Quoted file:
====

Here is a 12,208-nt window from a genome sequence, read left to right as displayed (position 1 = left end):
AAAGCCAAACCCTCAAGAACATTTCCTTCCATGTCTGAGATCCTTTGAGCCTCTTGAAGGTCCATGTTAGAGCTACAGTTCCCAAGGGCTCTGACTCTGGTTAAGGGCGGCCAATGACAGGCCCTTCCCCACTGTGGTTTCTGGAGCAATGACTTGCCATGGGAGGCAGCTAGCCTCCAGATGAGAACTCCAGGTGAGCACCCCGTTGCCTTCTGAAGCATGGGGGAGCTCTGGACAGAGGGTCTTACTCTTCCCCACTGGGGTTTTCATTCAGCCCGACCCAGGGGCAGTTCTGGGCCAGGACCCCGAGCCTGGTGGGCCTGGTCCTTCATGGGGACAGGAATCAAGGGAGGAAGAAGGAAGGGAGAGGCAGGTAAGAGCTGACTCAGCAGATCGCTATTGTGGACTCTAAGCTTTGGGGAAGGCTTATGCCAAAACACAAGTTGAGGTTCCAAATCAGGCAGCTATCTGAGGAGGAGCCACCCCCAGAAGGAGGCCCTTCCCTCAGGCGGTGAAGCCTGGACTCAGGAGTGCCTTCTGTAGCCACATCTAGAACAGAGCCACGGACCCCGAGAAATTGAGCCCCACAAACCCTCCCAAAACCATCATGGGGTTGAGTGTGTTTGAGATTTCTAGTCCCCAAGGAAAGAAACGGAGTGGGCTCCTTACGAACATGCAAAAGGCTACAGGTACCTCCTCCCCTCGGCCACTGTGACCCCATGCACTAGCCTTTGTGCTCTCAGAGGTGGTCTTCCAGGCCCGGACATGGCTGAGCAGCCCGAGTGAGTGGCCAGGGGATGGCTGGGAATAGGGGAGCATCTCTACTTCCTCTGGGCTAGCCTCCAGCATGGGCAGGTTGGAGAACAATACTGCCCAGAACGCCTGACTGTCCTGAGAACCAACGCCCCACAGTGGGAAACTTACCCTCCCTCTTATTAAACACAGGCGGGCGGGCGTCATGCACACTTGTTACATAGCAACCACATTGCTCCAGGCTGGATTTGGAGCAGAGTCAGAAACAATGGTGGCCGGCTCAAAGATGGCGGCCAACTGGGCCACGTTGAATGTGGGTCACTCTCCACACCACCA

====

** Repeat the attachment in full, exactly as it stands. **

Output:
Here is a 12,208-nt window from a genome sequence, read left to right as displayed (position 1 = left end):
AAAGCCAAACCCTCAAGAACATTTCCTTCCATGTCTGAGATCCTTTGAGCCTCTTGAAGGTCCATGTTAGAGCTACAGTTCCCAAGGGCTCTGACTCTGGTTAAGGGCGGCCAATGACAGGCCCTTCCCCACTGTGGTTTCTGGAGCAATGACTTGCCATGGGAGGCAGCTAGCCTCCAGATGAGAACTCCAGGTGAGCACCCCGTTGCCTTCTGAAGCATGGGGGAGCTCTGGACAGAGGGTCTTACTCTTCCCCACTGGGGTTTTCATTCAGCCCGACCCAGGGGCAGTTCTGGGCCAGGACCCCGAGCCTGGTGGGCCTGGTCCTTCATGGGGACAGGAATCAAGGGAGGAAGAAGGAAGGGAGAGGCAGGTAAGAGCTGACTCAGCAGATCGCTATTGTGGACTCTAAGCTTTGGGGAAGGCTTATGCCAAAACACAAGTTGAGGTTCCAAATCAGGCAGCTATCTGAGGAGGAGCCACCCCCAGAAGGAGGCCCTTCCCTCAGGCGGTGAAGCCTGGACTCAGGAGTGCCTTCTGTAGCCACATCTAGAACAGAGCCACGGACCCCGAGAAATTGAGCCCCACAAACCCTCCCAAAACCATCATGGGGTTGAGTGTGTTTGAGATTTCTAGTCCCCAAGGAAAGAAACGGAGTGGGCTCCTTACGAACATGCAAAAGGCTACAGGTACCTCCTCCCCTCGGCCACTGTGACCCCATGCACTAGCCTTTGTGCTCTCAGAGGTGGTCTTCCAGGCCCGGACATGGCTGAGCAGCCCGAGTGAGTGGCCAGGGGATGGCTGGGAATAGGGGAGCATCTCTACTTCCTCTGGGCTAGCCTCCAGCATGGGCAGGTTGGAGAACAATACTGCCCAGAACGCCTGACTGTCCTGAGAACCAACGCCCCACAGTGGGAAACTTACCCTCCCTCTTATTAAACACAGGCGGGCGGGCGTCATGCACACTTGTTACATAGCAACCACATTGCTCCAGGCTGGATTTGGAGCAGAGTCAGAAACAATGGTGGCCGGCTCAAAGATGGCGGCCAACTGGGCCACGTTGAATGTGGGTCACTCTCCACACCACCA